WATER TREATMENT ENGINEERING
INTRODUCTION
SKAA 2912
1
Learning Outcomes
Students should be able to name the
different treatment stages in a water
treatment system.
2
History of Water Treatment
4000 B.C. 1500 B.C. 1700s 1800s 1900s 1960s
Ancient Greek and Indians
treated drinking water
(c...
A Typical Wastewater Treatment Plant
Water Intake
(Lakes, rivers)
Aeration/Air Stripping
(optional)
•To remove volatile or...
A Typical Wastewater Treatment Plant
Aeration
Water intake
Coagulation/Flocculation
Sedimentation
Filtration
5
The 21st Century Challenges
(Is the conventional treatment sufficient?)
• Disinfection by-products (e.g. trihalomethanes, ...
Coursework Grading Distribution
No Assessment Quantity Marks Total
1 Assignments 2 5 10
2 Tests 2 20 40
3 Final exam 1 50 ...
REFERENCES
• American Water Works Association (1990). Water Treatment
Plant Design 4th Edition, Edward E. Baruth (Ed.), Mc...
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Introduction to Water Treatment Engineering

  1. 1. WATER TREATMENT ENGINEERING INTRODUCTION SKAA 2912 1
  2. 2. Learning Outcomes Students should be able to name the different treatment stages in a water treatment system. 2
  3. 3. History of Water Treatment 4000 B.C. 1500 B.C. 1700s 1800s 1900s 1960s Ancient Greek and Indians treated drinking water (charcoal filtration, sunlight exposure, boiling, straining) to improve taste & odor Ancient Egyptians used chemical alum to caused suspended particles to settle in water Filtration widely used to remove particles (turbidity) but the degree of clarity was not measured •Sources and effects of drinking water contaminants were identified •Identification of waterborne disease (chlorela) Discovered both turbidity and pathogens in drinking water in US - Filtration & disinfection Advancement in industrial and agricultural sector – man-made chemicals found in water sources (pesticides, volatile organic chemicals, pharmaceuticals, etc) OBJECTIVE: To supply clean and safe water for public demand Clean – colourless, odourless, tasteless and no suspended solids Safe – no pathogen, no dangerous organic/inorganic and less mineral substances 3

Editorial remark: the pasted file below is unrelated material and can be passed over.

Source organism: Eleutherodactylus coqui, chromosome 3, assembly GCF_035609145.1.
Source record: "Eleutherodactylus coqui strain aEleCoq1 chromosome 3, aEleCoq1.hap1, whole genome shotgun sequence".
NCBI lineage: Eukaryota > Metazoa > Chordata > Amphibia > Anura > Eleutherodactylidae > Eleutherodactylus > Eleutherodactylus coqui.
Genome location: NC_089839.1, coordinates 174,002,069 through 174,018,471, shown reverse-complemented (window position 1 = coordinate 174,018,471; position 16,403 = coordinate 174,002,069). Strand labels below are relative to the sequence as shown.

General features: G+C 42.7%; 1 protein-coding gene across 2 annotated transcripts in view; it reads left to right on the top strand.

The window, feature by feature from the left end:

4. 4. A Typical Wastewater Treatment Plant Water Intake (Lakes, rivers) Aeration/Air Stripping (optional) •To remove volatile organic chemicals, taste & odor •To add O2 for oxidation of iron, manganese & organic matter Coagulation/Flocculation •To remove dirt and particles in water •Alum/chemicals are added in water to form sticky particles that can attached to other particles – known as “floc” Sedimentation •The floc settles to the bottom and the settable solids are removed. •Also known as clarification process Filtration •To remove suspended solids •Made of layers of sand, gravel, and charcoal Disinfection •To remove waterborne pathogens (bacteria, viruses, etc) •Types of disinfection: Chlorine, chloramine, monochloramine, UV, ozone Water Distribution System 4
  5. 5. A Typical Wastewater Treatment Plant Aeration Water intake Coagulation/Flocculation Sedimentation Filtration 5
  6. 6. The 21st Century Challenges (Is the conventional treatment sufficient?) • Disinfection by-products (e.g. trihalomethanes, haloacetic acids – due to reaction of chlorine with natural organic matter) • Emerging and resurging pathogens (e.g. antibiotic resistance microorganisms) • Emerging trace contaminants (e.g. pharmaceutical and personal care products, pesticides, endocrine disrupting compounds, persistent organic pollutants) • Waterborne disease (e.g. Giardia, Cryptosporidium - chlorination is not enough!) • Surface water issues (e.g. cyanobacteria toxin – due to algae blooms/eutrophication) • Toxic inorganic substances (e.g. lead, arsenic) • Chemical residuals (e.g. Union Carbide (pesticide company) gas leak in Bhopal, India, in 1984 contaminate groundwater) 6
  7. 7. Coursework Grading Distribution No Assessment Quantity Marks Total 1 Assignments 2 5 10 2 Tests 2 20 40 3 Final exam 1 50 50 100 7
  8. 8. REFERENCES • American Water Works Association (1990). Water Treatment Plant Design 4th Edition, Edward E. Baruth (Ed.), McGraw-Hill: USA • Bursill, D. (2001). Drinking water treatment – understanding the processes and meeting the challenges, Water Science & Technology: Water Supply, 1(1), 1-7. • Levin, R.B., Epstein, P.R., Ford, T.E., Harrington, W., Olson, E., Reichard, E.G. (2002). U.S. Drinking Water Challenges in the Twenty-First Century, Environmental Health Perspectives, 110(1), 43-52 • USEPA (2000). The History of Drinking Water Treatment, EPA-816-F-00-006 8
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